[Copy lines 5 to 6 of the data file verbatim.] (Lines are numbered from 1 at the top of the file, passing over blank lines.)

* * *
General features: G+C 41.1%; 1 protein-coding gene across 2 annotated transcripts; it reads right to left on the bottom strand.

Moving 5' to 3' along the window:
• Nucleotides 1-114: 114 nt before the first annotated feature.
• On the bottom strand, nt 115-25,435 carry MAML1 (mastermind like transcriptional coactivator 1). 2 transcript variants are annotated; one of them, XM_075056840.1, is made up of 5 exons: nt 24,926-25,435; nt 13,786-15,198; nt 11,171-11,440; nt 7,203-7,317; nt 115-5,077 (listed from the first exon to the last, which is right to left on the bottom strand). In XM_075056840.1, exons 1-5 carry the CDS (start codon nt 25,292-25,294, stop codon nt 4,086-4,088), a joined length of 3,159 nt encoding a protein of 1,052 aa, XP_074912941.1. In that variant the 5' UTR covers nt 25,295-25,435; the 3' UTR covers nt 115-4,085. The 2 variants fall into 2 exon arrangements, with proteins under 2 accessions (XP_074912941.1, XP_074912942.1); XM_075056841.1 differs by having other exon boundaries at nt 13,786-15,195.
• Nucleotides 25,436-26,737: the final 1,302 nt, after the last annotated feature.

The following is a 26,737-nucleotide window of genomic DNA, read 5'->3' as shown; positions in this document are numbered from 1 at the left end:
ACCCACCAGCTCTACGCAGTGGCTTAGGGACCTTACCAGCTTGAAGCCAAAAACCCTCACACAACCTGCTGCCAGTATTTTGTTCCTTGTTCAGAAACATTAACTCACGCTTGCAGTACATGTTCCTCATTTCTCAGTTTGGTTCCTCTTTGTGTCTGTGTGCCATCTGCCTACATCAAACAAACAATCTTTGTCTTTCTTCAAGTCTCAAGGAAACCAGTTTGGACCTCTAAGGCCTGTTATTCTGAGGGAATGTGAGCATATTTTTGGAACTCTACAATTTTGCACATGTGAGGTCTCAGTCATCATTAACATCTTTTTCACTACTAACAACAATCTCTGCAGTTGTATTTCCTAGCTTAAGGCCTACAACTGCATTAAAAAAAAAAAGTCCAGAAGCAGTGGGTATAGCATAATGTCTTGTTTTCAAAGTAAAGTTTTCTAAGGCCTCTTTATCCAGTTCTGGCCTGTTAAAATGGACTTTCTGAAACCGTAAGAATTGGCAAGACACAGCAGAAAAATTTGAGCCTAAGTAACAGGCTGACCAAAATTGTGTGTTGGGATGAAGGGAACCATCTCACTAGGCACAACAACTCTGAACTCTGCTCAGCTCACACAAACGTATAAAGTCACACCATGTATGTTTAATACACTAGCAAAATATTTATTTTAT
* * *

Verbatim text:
• Nucleotides 25,436-26,737: the final 1,302 nt, after the last annotated feature.

The following is a 26,737-nucleotide window of genomic DNA, read 5'->3' as shown; positions in this document are numbered from 1 at the left end: